Geological differences from neighboring Ohio and few disposal wells for fracking wastewater keep Pennsylvania from experiencing earthquakes related to deep-shale drilling for natural gas, experts say.
Though the U.S. Geological Survey reports a sharp increase in quakes nationwide since 2009, including those 3.0 magnitude or higher, Pennsylvania hasn’t recorded seismic activity — even with 19,359 shale-gas wells at latest count, according to the state Department of Environmental Resources.
But in Ohio, where drillers also are tapping the Marcellus and Utica shale formations, dozens of small quakes have occurred and, in 2012, a rare 4.0 magnitude tremor struck near Youngstown, about an hour’s drive from Pittsburgh. Ohio has granted permits for about 44 Marcellus wells and 1,932 Utica wells, according to its Department of Natural Resources.
Geologists point to the gas industry’s wastewater wells — reservoirs that hold salty, chemical-laden water called brine, the end product of fracking — as the most frequent cause of quakes related to drilling. With 203 such wells, and 18 being drilled, Ohio far outpaces Pennsylvania, which has seven active brine wells.
“If you drill a well and pump fluids under high pressure close to a basement fault, you run the risk of induced seismicity,” said Scott Gorham, a petroleum geologist and director of exploration at Seneca Resources Corp., headquartered in Houston.
Ohio’s wastewater wells are deeper, too — a maximum depth of 10,000 feet compared to about 4,600 feet in Pennsylvania. Wastewater wells are under pressure, but are not fracked — hydraulic fracturing of rock — the way that gas wells are.
Drillers in Pennsylvania have paid Ohio millions of dollars to accept waste trucked from drill sites for disposal across the border: a total of 13 million barrels, or 546 million gallons, in 2014 alone, Ohio Department of Natural Resources records show. The state runs its own injection well program, but the U.S. Environmental Protection Agency runs Pennsylvania’s and must sign off on any proposed brine well.
Ohio’s geology is better-suited for injection wells than Pennsylvania’s, geologists say.
A crucial distinction is a thick layer of salt, called salina, that insulates drilling activity in Pennsylvania from distributing fault lines at the bottom of the earth’s crust. Ohio’s salina gradually thins moving westward.
“The salina is softer and can act as a bit of a cushion,” David Yoxtheimer, a petroleum geologist with Penn State University’s Marcellus Center for Outreach and Research, said of Pennsylvania’s geology. “The basement rock, in essence, is somewhat deeper in Pennsylvania. … We do have more of a buffer. It’s significant.”
Gaps in rocks at the base of the earth’s crust — called basement faults — can be particularly hazardous if disturbed.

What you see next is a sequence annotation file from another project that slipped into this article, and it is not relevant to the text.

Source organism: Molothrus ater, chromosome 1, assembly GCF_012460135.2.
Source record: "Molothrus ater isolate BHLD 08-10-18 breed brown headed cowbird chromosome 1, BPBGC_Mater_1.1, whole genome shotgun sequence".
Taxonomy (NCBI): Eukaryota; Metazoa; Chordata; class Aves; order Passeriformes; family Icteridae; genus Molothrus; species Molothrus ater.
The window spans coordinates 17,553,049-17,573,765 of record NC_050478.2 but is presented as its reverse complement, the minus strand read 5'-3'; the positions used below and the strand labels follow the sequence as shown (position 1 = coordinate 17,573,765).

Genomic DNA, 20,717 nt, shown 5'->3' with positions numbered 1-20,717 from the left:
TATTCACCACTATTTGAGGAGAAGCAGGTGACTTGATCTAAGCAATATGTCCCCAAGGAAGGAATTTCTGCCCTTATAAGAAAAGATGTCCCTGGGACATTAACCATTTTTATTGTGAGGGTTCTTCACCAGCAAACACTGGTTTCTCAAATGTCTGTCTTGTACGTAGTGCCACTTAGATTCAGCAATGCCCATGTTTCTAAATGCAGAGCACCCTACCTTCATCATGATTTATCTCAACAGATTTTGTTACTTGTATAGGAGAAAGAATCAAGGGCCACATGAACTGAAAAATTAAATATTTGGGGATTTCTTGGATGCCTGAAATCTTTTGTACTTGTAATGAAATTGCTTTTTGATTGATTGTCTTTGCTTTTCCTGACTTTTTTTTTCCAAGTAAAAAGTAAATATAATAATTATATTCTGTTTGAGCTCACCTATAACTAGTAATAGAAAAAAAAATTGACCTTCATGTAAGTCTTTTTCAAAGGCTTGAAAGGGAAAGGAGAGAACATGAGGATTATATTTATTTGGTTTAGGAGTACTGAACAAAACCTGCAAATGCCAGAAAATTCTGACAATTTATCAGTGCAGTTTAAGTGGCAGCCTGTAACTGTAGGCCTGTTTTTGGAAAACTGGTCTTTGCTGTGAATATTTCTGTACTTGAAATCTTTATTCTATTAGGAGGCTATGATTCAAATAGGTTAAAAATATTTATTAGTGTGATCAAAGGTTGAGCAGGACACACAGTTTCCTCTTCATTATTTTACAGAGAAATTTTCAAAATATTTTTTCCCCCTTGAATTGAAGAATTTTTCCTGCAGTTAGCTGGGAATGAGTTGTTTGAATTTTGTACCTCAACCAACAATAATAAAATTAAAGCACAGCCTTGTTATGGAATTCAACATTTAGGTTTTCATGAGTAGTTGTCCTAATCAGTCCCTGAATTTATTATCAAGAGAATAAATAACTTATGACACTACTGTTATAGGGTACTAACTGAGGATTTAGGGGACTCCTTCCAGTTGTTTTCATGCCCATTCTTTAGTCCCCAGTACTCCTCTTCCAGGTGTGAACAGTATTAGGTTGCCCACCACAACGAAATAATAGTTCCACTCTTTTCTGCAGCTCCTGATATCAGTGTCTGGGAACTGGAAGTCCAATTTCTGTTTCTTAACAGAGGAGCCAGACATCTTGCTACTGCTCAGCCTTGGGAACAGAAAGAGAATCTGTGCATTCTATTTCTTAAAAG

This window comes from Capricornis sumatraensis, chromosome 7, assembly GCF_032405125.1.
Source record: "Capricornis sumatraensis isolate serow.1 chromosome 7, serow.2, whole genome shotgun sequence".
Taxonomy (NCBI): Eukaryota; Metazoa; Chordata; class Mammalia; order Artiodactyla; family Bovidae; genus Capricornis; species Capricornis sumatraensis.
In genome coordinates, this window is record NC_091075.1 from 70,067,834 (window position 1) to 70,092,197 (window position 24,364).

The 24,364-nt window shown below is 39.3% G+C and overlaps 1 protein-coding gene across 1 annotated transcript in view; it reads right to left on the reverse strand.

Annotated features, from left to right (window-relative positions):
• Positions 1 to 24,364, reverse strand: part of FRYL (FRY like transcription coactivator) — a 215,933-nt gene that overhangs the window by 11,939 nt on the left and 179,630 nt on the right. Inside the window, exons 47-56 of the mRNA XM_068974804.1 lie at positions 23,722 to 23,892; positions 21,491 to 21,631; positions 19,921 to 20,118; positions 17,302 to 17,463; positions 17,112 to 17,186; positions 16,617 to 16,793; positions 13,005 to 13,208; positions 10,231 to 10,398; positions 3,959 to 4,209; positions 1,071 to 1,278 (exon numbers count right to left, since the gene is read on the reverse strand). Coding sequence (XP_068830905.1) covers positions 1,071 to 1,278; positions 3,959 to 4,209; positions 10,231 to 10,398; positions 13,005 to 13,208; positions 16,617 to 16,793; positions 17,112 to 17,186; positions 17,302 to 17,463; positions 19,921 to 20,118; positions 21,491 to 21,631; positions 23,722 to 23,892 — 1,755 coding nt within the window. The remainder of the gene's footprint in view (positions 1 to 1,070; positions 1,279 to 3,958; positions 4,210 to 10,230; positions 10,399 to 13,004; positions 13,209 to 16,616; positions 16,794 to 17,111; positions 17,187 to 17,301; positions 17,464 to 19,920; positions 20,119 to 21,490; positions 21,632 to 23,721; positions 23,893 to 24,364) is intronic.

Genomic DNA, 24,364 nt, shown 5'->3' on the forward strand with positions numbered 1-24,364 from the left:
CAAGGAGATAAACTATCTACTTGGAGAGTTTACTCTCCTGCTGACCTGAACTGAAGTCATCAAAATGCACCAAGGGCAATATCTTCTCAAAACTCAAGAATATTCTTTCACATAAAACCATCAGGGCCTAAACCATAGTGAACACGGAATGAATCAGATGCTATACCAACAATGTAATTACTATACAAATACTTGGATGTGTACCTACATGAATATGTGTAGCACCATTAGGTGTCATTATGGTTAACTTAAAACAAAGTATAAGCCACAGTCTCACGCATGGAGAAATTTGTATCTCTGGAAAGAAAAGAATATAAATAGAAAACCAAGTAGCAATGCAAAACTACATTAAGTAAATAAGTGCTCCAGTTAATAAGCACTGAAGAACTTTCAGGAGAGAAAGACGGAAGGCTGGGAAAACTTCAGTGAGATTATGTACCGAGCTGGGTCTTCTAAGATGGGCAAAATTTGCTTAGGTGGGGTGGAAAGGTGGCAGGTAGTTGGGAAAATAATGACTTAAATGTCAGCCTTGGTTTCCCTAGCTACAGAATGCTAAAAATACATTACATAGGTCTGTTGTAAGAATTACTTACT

“The deeper you go, in general, the more critically stressed the earth can get,” Yoxtheimer said.
Most gas drillers, whether they’re drilling a brine well or gas well, recognize the risk of drilling or pumping water near a basement fault, said Gorham with Seneca Resources. A company could lose expensive fracking fluid have to re-route the direction of its drilling, delaying production and adding cost.
“There’s not even an incentive on our part to go there,” he said.
Both states permit brine disposal wells below the salina layer, though Ohio has allowed drilling down to less than 1,000 feet above the basement, Gorham said. Wells to tap Utica gas often are just as deep in Ohio, he said. The depth of the average Marcellus well is 5,000 to 9,000 feet in Pennsylvania and Ohio. Utica depths in Pennsylvania reach 14,000 feet and in Ohio, up to 10,000 feet, according to Penn State’s Marcellus Center for Outreach and Research.
“That’s when you get into problems, when you’re really close to the basement and close to a fault,” Gorham said.
Information and images from beneath the Earth’s surface are crucial to gas companies when deciding where to drill. Seneca Resources and other companies spend millions of dollars to capture 3-D images of rock formations using sonar-like technology that records sound waves as they bounce off layers.
These images provide a “road map” to shale spots that are best to tap, or the geological potholes to avoid. Seismic information about specific shale-gas wells often is proprietary.
Despite the effectiveness of 3-D seismic images, some fault lines are harder to see, which can make earthquake prevention a challenge. Vertical fault lines are easier to spot than horizontal ones, said Michael Brudzinski, professor of seismology at Miami University of Ohio, who co-authored a report in January linking fracking to increased seismic activity in Ohio.
“I think part of the issue is that it’s difficult to observe the kinds of faults that seem to have been activated in a couple of … cases,” he said.
“The scanning techniques people use to look for faults, they’re much better at being able to recognize vertical faults than the horizontal ones.”
This article was written by Katelyn Ferral from The Pittsburgh Tribune-Review and was legally licensed through the NewsCred publisher network.